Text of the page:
A notable mention is Airling, a Brisbane indie-electronica group who blew away the 'JBL Live Stage' at The Brightside with their atmospheric hits such as 'The Runner' and 'Ouroboros'.

Overall, the talent presented at the annual Bigsound was outstanding, and the event itself was well-organised with no blips. Those who couldn't make it this year, if this years event is anything to go by, make sure you prepare yourselves for 2015!
– Keara Forde

For the second night in a row, Oh Hello! is the place to be to kick off BIGSOUND Live, as Brisbane quintet WAAX bring an early dose of bluesy psych-rock with plenty of big riffs and bite to get the evening started. Frontwoman Marie DeVita has just the right amounts of snarl and throaty vocals combined with a slightly unhinged stage presence to make her one of the most engaging singers on show over the two nights.

One of those fantastic BIGSOUND Live surprises comes next, as Dunedin trio Males come close to obliterating the eardrums of everyone packed into Ric's Bar, with an outstanding show of powerhouse, sweat-drenched drumming from Paul 'Pipsy' McMillan being worth the ticket price alone. This band deserves mountains of attention.

What happens next at Black Bear Lodge is a much more serene affair, with Melbourne's Fraser A. Gorman knocking out mellow moods with plenty of boyish charm and big grins. His proclamation of “I hope everyone's going to hit the tubs tonight super hard, because I fucking am” gets a big response.

Over at The Rev, Adelaide's Jimblah is putting everything into his performance despite a fairly static audience, and next door at The Brightside Tkay Maidza has drawn just about every industry figure to her show; the diminutive South Australian opening with 'Arm Up', complete with searing synths.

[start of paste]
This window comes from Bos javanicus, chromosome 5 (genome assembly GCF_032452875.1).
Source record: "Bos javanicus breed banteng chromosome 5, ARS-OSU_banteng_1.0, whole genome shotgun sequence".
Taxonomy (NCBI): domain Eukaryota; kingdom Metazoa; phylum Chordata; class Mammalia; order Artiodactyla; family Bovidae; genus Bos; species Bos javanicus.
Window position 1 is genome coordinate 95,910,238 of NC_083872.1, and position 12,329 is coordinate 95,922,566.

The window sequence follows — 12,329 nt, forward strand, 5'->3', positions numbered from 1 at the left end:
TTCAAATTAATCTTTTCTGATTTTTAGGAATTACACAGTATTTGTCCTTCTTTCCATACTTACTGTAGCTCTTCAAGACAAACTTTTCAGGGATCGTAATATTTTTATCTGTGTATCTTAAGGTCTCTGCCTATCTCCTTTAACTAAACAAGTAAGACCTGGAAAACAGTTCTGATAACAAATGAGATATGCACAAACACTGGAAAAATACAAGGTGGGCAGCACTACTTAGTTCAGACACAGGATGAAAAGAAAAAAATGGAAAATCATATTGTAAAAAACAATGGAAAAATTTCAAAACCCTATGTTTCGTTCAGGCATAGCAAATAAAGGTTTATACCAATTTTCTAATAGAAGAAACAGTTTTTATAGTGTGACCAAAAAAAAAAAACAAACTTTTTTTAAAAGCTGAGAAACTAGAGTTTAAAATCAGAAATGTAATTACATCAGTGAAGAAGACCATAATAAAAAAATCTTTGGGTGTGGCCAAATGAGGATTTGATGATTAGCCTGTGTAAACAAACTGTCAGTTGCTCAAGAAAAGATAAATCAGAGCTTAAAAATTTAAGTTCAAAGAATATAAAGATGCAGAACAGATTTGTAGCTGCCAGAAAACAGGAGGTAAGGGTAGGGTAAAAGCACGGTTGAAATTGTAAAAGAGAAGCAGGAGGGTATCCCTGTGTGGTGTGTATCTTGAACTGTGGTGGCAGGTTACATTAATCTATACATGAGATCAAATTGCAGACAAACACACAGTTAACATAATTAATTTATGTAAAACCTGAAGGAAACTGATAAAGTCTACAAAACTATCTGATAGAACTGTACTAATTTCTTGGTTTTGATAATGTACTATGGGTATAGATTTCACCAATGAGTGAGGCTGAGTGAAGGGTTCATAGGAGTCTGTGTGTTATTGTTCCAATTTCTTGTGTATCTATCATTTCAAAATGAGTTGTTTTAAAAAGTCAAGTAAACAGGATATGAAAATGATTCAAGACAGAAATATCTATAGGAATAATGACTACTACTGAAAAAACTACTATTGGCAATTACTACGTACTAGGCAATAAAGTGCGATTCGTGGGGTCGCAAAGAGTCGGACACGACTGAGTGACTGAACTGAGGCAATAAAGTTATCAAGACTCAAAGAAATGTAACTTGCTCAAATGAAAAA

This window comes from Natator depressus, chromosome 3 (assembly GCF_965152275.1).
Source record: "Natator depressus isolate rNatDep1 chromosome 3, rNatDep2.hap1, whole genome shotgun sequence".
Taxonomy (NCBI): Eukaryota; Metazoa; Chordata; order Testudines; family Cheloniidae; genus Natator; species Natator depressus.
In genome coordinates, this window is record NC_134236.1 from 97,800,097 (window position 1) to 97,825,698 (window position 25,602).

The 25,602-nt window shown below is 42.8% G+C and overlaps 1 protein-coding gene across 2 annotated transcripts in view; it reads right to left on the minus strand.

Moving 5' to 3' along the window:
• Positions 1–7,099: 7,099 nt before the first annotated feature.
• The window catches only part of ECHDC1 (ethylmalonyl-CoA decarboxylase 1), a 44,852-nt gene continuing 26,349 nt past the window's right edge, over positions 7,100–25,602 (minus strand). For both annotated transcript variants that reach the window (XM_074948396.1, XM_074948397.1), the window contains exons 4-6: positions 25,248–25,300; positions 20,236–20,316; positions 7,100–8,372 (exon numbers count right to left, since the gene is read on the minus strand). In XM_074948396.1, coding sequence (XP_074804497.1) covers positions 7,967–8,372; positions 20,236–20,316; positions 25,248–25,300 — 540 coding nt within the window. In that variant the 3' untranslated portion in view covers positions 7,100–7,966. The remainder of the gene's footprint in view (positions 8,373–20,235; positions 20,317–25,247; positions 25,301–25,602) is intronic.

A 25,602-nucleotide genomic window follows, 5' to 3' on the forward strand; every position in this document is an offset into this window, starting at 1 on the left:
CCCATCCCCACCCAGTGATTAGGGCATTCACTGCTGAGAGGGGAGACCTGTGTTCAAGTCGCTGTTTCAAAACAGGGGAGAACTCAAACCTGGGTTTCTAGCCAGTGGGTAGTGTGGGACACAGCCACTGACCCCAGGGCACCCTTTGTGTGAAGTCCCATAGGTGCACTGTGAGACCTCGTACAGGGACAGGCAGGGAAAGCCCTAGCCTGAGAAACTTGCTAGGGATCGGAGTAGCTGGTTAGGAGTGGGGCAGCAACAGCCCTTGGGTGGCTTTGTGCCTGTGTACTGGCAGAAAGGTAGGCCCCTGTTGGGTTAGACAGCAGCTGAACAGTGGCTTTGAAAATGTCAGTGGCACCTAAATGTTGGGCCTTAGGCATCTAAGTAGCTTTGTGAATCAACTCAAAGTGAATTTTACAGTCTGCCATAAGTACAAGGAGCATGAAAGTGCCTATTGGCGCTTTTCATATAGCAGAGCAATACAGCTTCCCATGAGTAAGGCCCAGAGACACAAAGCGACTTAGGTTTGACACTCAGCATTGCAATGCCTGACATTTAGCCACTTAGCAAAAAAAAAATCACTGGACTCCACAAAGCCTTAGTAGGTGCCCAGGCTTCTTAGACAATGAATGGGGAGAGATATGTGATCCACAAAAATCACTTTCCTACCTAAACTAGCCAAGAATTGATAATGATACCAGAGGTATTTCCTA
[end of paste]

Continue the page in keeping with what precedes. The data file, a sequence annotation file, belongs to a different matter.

Coach Bombay Bigsound 2014With times running over at The Elephant, a vast horde of Holy Holy fans are treated to the last few songs of electro-poppers Coach Bombay (above), including their final track 'Girls', before the Brisbane lads themselves take to the stage after a quick changeover and instantly bring a touch of class to proceedings with the opening duo of 'History' and 'If I Were You'.

The small number of punters packed into the Underdog to see Flyying Colours can consider themselves lucky, as the Melbourne psych-rock/shoegaze quartet put on a fantastically absorbing and colourful show, complete with colourful language on the subject of Peter Garrett's abilities as a member of parliament. Their latest single 'Not Today' is well worth checking out, based on this performance.

Despite having been away from the spotlight for what seems like a long time, Brisbane's Art Of Sleeping sound like a band on top form. Frontman Caleb Hodges assures the large gathering that they have been working on new material, although the band's 'old' material still sounds fresh.

To finish off the night, it had to be Melbourne's The Bennies at the New Globe Theatre. Frontman Anty had been prancing around the Valley in gold spandex trousers all night, before taking to the stage and bringing the party vibes in abundance. After expressing his disappointment with the music industry for not having yet been offered any cocaine, he leaps around the stage shouting “let's take cocaine and pingers and go fucking apeshit!” Good idea, Anty. Well played, everyone.
Paul McBride